Long Live Atahualpa Indigenous Politics, Justice, and Democracy in the Northern Andes

ISBN-10: 0822351897
ISBN-13: 9780822351894
Edition: 2012
Authors: Emma Cervone
List price: $25.95
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Description: Long Live Atahualpais an innovative ethnography examining indigenous political mobilization in the struggle against discrimination in modern Ecuador. Emma Cervone explores the politicization of Indianness—the right of indigenous peoples to  More...

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Book details

List price: $25.95
Copyright year: 2012
Publisher: Duke University Press
Publication date: 5/7/2012
Binding: Paperback
Pages: 352
Size: 6.25" wide x 9.00" long x 1.00" tall
Weight: 1.320
Language: English

Long Live Atahualpais an innovative ethnography examining indigenous political mobilization in the struggle against discrimination in modern Ecuador. Emma Cervone explores the politicization of Indianness—the right of indigenous peoples to self-determination and political participation—through an analysis of Quichua mobilization in the central Andean province of Chimborazo, Ecuador. That mobilization led to the formation of grassroots organizations, such as the Inca Atahualpa. Cervone’s account of the region’s social history since the formation of a rural unionist movement in the 1950s illuminates the complex process that led indigenous activists to forge new alliances with the Catholic Church, NGOs, and regional indigenous organizations. She describes how the Inca Atahualpa contested racial subordination by intervening in matters of resource distribution, justice, and cultural politics. Considering local indigenous politics in relation to indigenous mobilization at the national and the international levels, Cervone discusses how state-led modernization, which began in the 1960s, created political openings by generating new economic formations and social categories.Long Live Atahualpasheds new light on indigenous peoples operating at the crossroads of global capitalism and neoliberal reforms as they redefine historically rooted relationships of subordination.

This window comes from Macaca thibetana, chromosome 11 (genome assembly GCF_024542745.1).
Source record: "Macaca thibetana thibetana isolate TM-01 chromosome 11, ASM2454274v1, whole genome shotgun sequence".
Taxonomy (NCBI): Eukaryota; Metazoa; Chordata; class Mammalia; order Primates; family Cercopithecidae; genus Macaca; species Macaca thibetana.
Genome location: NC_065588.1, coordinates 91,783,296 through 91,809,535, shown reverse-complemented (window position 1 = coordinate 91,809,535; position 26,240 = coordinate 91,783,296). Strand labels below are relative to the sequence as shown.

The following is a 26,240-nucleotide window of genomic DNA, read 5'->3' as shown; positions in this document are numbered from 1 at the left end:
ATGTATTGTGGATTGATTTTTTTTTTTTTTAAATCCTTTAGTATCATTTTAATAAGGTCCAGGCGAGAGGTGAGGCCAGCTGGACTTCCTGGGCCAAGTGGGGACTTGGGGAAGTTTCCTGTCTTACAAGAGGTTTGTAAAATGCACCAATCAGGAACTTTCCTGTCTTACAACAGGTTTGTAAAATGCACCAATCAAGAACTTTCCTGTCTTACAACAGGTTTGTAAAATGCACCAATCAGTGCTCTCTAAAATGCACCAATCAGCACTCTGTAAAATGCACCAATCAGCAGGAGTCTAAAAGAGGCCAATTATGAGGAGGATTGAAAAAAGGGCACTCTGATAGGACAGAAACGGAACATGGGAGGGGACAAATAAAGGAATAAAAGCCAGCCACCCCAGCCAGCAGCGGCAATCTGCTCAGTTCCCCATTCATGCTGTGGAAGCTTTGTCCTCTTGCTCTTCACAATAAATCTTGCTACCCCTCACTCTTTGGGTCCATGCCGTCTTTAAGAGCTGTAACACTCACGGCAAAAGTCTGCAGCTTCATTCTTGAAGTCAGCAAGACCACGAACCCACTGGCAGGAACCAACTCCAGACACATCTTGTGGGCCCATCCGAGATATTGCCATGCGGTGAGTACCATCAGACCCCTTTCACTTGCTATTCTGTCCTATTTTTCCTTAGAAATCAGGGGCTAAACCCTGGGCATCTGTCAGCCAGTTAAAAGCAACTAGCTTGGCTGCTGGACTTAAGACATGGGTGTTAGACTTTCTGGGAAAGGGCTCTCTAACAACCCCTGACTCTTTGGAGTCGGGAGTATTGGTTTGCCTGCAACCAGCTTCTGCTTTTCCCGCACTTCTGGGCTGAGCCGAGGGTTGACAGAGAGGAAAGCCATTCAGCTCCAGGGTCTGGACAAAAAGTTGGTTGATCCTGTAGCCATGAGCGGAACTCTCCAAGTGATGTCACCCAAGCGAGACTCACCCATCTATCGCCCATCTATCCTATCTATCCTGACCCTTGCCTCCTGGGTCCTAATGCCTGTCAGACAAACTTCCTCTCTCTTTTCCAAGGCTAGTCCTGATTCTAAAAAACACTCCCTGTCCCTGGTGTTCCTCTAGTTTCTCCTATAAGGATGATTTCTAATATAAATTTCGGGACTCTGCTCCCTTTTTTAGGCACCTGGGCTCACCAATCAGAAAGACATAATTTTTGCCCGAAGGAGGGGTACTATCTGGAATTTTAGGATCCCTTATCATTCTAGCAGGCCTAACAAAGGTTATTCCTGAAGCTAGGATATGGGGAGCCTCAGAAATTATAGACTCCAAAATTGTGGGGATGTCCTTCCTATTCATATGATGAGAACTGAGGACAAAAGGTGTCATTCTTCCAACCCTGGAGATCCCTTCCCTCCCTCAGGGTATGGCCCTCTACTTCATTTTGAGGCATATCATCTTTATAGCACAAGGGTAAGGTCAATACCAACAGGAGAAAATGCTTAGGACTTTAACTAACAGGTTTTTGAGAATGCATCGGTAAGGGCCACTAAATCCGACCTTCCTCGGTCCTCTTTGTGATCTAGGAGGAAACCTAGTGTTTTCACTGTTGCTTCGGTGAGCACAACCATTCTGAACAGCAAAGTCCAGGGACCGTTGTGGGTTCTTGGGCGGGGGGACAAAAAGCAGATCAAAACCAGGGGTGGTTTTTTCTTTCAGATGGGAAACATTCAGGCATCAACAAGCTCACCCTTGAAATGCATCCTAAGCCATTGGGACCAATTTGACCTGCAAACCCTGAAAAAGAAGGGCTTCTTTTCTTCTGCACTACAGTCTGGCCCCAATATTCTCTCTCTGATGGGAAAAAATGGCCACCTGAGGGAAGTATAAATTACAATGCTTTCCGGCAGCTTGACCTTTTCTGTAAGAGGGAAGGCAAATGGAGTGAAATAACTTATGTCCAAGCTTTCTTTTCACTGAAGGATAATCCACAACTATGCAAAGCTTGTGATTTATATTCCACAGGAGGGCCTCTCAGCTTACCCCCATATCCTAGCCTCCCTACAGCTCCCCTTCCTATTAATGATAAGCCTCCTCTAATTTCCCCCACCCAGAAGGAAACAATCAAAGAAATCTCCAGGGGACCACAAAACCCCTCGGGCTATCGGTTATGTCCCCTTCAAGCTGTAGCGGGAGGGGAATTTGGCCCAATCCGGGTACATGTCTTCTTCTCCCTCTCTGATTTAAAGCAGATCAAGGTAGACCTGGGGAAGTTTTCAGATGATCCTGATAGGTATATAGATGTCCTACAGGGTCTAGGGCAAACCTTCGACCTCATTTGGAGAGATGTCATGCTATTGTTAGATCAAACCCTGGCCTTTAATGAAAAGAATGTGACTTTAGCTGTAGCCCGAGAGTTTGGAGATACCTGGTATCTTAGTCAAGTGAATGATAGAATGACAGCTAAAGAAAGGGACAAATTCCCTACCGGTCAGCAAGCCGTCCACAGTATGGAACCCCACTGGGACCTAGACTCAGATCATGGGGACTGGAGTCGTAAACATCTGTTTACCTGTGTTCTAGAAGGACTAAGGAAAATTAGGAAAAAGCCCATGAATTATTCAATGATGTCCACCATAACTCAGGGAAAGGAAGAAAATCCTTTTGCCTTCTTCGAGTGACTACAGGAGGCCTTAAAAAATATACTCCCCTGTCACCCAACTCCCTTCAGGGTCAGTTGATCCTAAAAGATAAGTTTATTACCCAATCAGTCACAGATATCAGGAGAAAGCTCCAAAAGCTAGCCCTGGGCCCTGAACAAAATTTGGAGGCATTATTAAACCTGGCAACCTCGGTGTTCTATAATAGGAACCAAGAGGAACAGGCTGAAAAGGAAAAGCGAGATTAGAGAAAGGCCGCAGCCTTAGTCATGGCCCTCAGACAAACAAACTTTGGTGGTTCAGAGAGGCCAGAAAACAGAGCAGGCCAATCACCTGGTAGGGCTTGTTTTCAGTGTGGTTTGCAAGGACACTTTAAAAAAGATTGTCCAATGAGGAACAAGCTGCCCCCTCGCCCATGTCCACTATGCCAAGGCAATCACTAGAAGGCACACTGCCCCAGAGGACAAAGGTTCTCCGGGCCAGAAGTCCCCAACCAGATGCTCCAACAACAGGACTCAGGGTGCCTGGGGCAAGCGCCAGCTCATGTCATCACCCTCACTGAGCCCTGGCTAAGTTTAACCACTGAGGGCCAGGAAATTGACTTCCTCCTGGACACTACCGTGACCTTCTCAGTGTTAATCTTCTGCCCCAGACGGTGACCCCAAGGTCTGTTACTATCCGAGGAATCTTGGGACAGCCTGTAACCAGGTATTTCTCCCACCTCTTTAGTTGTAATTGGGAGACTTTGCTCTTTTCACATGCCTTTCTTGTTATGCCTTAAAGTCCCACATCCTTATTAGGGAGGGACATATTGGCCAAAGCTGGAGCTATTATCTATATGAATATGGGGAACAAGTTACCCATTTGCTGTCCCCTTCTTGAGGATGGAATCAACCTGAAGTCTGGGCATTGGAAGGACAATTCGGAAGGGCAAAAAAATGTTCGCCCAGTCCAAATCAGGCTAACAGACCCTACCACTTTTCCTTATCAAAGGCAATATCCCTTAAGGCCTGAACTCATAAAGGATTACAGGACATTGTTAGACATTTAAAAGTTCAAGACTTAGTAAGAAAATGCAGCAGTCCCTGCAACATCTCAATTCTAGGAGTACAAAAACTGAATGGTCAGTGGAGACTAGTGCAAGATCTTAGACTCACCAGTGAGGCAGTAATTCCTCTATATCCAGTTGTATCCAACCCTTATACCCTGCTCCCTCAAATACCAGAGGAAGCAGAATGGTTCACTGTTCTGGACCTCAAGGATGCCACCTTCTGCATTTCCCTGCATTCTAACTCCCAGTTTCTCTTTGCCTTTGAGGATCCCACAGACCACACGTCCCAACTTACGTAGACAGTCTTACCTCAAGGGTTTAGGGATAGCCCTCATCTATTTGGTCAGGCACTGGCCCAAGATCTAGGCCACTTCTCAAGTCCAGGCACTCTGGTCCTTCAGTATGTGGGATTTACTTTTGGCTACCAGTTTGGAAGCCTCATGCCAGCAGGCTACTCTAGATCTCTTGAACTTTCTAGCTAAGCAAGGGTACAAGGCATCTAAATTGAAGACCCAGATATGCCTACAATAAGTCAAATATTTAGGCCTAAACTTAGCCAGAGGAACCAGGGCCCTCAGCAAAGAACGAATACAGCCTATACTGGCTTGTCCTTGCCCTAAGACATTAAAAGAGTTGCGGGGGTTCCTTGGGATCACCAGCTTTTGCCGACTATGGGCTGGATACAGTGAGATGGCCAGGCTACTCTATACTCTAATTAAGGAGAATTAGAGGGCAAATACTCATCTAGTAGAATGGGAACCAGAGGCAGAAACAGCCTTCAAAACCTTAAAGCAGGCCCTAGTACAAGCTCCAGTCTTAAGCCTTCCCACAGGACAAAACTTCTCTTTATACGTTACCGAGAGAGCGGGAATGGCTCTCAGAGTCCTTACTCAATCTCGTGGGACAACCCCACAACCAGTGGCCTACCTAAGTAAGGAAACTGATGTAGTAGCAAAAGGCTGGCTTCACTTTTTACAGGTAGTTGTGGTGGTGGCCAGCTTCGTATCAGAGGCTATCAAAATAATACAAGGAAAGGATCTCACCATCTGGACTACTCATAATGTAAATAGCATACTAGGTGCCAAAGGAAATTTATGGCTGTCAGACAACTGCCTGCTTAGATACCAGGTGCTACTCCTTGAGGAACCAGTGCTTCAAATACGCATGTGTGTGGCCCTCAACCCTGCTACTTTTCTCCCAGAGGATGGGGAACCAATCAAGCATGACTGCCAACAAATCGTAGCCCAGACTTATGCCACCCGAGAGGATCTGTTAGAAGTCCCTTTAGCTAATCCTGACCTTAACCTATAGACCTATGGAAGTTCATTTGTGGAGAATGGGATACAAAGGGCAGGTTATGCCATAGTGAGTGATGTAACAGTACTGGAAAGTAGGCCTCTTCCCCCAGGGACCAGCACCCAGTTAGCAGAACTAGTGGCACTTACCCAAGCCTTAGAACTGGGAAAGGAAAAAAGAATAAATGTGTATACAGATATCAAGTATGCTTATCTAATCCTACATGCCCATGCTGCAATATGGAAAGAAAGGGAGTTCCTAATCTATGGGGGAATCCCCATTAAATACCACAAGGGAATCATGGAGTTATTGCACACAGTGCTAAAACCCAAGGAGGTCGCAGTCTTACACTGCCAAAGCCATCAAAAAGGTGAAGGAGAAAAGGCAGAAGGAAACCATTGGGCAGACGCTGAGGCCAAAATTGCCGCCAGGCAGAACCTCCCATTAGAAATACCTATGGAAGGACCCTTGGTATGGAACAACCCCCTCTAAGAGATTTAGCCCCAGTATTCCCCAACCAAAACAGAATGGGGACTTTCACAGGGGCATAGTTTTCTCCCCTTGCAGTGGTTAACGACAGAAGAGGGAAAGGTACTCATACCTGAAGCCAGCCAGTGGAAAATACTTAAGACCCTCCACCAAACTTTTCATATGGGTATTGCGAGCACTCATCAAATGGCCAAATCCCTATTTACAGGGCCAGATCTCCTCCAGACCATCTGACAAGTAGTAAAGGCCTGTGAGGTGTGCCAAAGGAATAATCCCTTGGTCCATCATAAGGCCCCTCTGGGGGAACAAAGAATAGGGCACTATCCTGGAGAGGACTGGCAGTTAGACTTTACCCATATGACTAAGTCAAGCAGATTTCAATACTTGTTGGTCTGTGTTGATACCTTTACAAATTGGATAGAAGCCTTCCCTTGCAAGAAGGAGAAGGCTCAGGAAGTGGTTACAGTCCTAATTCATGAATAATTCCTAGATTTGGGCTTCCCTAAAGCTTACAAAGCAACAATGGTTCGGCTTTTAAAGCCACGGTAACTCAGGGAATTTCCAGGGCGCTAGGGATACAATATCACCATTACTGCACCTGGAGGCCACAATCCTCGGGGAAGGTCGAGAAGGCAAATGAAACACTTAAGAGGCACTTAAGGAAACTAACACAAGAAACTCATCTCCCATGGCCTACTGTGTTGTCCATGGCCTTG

Acknowledgments
Introduction: Redefining Indigenous Politics
The Time of the Lords
Tix�n Becomes Modern
Invisible Victories
When the Hills Turned Red
Words and Scars
Celebrating Diversity
Beyond Recognition
Conclusion
Appendix
Glossary
Acronyms
Notes
References
Index

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